Swine influenza virus is the cause of an acute respiratory disease affecting swine worldwide. Inactivated influenza vaccines used in breeding females provides passive immunity to neonatal piglets through colostrum. However, this antibody does not prevent infection of susceptible piglets. Endemic circulation of influenza in breeding herds may be due to re-infection of neonatal swine with inadequate levels of colostrum or non-protective maternal antibodies. Infected, but non-clinical piglets may be responsible for the transmission of influenza to littermates or nursery pigs as colostral immunity declines during the pre- and post-weaning phase of production.

 The objectives of this study were to: 1) evaluate the level of influenza infection in neonatal swine on a farm using inactivated influenza vaccines in breeding females; 2) determine the influenza subtype(s) present in neonatal and nursery pigs in the same production system; 3) determine the presence of colostral antibody in neonatal piglets; 4) compare the influenza sequences isolated from neonatal and nursery pig populations and their antigenic relationship with the vaccine strains used in the sow herd vaccine.

 Four breeding farms from the same production system located in the Midwest United States using killed influenza vaccines in the breeding herd were selected for the study. Samples included 4,320 nasal swabs and serum from 12-17 day old piglets within the same litter collected every-other-week between March-May and July-August 2013 for a total of eight collections. Serum was also collected from 330 breeding females corresponding with the litters. Three to eight oral fluid samples were collected from the same group of piglets after transport to the nursery at approximately four weeks of age. Serum samples were evaluated for influenza antibodies by an ELISA test representing colostral antibody transferred from dams to piglets. Nasal swabs and oral fluids were evaluated for the presence of influenza by a diagnostic test that indicated if samples were positive and the subtype. Genetic sequences were compared between influenza isolates and vaccine strains. Serum from breeding females was used to detect the presence of influenza ELISA antibody and for hemagglutination inhibition (HI) tests against vaccine strains and influenza viruses recovered from neonatal and nursery piglets.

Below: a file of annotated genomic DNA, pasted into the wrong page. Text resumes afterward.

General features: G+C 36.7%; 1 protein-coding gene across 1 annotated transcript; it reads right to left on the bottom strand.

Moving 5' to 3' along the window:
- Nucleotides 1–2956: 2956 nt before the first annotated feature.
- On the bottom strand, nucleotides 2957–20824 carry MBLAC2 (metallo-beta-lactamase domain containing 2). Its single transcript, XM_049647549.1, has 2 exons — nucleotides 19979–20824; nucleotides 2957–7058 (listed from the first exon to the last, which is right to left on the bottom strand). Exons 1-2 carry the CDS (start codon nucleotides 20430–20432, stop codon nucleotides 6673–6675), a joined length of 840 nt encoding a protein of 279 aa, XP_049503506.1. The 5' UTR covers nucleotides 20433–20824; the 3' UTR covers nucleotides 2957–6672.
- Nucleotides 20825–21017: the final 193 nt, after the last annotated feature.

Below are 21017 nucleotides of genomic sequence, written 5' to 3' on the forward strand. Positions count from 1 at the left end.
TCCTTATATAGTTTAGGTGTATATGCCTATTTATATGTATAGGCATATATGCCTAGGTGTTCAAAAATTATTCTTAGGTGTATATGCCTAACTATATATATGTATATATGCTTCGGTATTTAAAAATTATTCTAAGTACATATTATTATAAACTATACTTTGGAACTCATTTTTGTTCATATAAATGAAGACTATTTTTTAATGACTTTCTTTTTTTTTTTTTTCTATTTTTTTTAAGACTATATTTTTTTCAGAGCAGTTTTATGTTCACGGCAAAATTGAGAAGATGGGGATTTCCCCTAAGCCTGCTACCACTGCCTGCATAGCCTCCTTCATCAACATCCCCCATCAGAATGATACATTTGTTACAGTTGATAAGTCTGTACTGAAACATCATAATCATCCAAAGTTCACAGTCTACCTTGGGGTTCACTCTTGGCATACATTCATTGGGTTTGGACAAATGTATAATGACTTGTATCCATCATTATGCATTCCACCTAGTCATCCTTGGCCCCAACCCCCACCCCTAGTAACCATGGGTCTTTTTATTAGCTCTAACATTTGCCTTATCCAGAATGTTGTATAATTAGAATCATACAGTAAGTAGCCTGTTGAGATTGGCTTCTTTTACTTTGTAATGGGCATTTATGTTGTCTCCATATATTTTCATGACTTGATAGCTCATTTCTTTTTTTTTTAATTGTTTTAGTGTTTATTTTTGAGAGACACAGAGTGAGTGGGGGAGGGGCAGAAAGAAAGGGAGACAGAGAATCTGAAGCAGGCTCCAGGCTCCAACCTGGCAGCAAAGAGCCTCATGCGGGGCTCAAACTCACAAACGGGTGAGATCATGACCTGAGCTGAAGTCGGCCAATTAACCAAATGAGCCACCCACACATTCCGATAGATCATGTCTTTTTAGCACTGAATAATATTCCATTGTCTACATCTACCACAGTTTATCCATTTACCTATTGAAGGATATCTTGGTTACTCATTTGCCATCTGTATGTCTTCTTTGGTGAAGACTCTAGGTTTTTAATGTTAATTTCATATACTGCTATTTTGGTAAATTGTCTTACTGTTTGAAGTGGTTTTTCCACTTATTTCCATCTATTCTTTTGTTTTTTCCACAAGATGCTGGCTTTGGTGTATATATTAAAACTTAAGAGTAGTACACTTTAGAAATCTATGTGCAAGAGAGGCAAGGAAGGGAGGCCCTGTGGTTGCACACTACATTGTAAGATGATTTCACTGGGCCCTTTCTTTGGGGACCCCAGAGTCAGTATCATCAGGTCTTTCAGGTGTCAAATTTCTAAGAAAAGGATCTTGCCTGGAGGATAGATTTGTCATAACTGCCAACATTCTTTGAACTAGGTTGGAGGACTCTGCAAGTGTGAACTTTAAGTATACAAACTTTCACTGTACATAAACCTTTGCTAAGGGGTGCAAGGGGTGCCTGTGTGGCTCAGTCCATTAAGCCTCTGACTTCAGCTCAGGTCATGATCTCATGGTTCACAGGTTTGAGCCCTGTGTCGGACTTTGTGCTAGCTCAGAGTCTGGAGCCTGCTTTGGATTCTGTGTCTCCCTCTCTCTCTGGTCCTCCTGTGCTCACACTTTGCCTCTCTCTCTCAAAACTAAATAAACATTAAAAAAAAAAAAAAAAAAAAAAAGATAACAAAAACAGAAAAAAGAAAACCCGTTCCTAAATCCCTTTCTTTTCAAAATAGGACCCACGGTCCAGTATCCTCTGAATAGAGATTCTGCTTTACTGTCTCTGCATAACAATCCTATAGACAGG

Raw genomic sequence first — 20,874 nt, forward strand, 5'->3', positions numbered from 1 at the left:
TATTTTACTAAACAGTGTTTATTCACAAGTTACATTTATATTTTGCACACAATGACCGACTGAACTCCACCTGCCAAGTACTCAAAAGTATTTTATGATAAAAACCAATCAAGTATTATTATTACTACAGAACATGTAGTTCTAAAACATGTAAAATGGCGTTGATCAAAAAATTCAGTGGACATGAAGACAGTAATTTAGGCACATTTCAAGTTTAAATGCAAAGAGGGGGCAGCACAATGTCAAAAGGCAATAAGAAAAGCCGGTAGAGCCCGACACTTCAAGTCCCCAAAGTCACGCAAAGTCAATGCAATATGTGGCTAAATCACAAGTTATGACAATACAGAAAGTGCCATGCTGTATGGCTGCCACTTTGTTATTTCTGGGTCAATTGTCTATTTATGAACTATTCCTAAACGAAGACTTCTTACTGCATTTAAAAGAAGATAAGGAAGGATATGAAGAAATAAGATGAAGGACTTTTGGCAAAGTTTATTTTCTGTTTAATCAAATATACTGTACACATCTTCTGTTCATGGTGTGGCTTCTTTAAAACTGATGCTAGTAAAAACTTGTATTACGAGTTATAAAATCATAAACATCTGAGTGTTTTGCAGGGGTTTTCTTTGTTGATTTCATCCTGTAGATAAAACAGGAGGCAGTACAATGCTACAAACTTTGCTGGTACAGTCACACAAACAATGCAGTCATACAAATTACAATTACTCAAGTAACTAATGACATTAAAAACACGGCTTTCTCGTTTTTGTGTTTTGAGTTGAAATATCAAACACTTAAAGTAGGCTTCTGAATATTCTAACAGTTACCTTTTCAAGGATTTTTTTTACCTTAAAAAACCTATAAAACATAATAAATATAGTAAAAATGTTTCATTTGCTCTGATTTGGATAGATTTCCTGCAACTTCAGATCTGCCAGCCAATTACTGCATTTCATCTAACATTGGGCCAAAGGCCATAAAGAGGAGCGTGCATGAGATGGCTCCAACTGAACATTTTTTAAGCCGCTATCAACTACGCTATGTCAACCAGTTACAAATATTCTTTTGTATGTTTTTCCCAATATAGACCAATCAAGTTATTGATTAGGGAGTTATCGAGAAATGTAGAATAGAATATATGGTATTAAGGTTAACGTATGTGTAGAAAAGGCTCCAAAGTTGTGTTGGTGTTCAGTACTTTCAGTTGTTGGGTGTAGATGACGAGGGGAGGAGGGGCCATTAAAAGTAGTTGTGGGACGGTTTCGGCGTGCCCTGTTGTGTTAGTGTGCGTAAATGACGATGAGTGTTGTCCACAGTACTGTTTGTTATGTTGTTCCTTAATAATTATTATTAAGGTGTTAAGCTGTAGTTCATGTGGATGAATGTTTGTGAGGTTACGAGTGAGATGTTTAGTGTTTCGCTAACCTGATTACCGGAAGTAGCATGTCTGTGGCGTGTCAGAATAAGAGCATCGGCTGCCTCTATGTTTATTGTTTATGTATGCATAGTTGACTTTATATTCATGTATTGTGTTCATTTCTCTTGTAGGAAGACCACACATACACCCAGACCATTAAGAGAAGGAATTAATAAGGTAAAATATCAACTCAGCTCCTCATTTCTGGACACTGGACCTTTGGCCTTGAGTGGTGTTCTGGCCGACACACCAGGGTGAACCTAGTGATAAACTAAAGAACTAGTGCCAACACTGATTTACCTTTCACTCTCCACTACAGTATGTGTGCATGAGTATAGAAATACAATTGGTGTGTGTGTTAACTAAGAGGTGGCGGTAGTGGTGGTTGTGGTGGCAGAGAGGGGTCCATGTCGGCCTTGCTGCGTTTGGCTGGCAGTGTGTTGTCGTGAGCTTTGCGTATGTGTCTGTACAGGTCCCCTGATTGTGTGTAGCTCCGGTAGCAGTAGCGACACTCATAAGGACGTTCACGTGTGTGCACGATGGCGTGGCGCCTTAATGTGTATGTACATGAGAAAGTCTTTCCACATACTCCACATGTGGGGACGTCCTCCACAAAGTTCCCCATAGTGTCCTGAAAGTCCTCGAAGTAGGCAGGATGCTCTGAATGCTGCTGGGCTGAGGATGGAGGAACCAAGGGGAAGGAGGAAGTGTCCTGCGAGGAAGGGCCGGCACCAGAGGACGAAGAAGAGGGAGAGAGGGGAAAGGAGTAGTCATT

Influenza virus was detected in 1.8% (76/4,320) of individual nasal swabs from piglets nursing dams. The majority of positive nasal swabs were detected early during the sample period (March-April). Overall, 56 H1N2, 3 H3N2 and 12 H1/H3 mixed infections were identified. Five samples were positive for only the N2 subtype. The largest number of H1N2, H3N2 and mixed infections were detected at week 1 and 2 in farm 2 corresponding with clinical influenza illness. Virus was not detected in NS from farm 2 during the final 6 collections. In addition, H1N2 was the only subtype detected in farms 1, 3 or 4 except for a suspect H3 detected at farm 1 during week 7 ( July 22-26). Farm 2 was the only location that demonstrated mixed H1N2/H3N2 influenza infection. Fourteen H1N2 influenza isolates derived from Farm 2 were sequenced. All isolates belonged to the δ-1 cluster with a 2002 lineage N2 and pandemic Matrix gene.
In the downstream nurseries, 31.0% (49/158) of oral fluids were positive for influenza virus. Farm 2 demonstrated the highest number of positive oral fluid samples, 51.0% (25/49). Farms 1, 3 and 4 demonstrated approximately 15.9%, 20.0% and 30.0% positive oral fluid samples, respectively. Overall, 28.6% of the positive oral fluid samples were H1N2 (14/49), 8.0% H3N2 (3/49), and 16.3% (9/49) subtyped N2 only. Approximately 18.4% (9/49) of the positive oral fluid samples were considered suspect H1N2 and H3N2 in the subtyping test and 28.6% (14/49) were untypeable.
Despite the use of inactivated vaccines in dams to prevent influenza-associated respiratory disease and infection, a low level of influenza circulates endemically in nursing pigs on each of the four farms and may remain subclinical. The low prevalence of influenza virus in neonates was in contrast to the much higher prevalence of influenza in the down-stream nurseries. Overall, this study helps guide the management and biosecurity measures that may affect the level of influenza circulation on breeding farms and nurseries and provides guidance for using influenza vaccines in swine.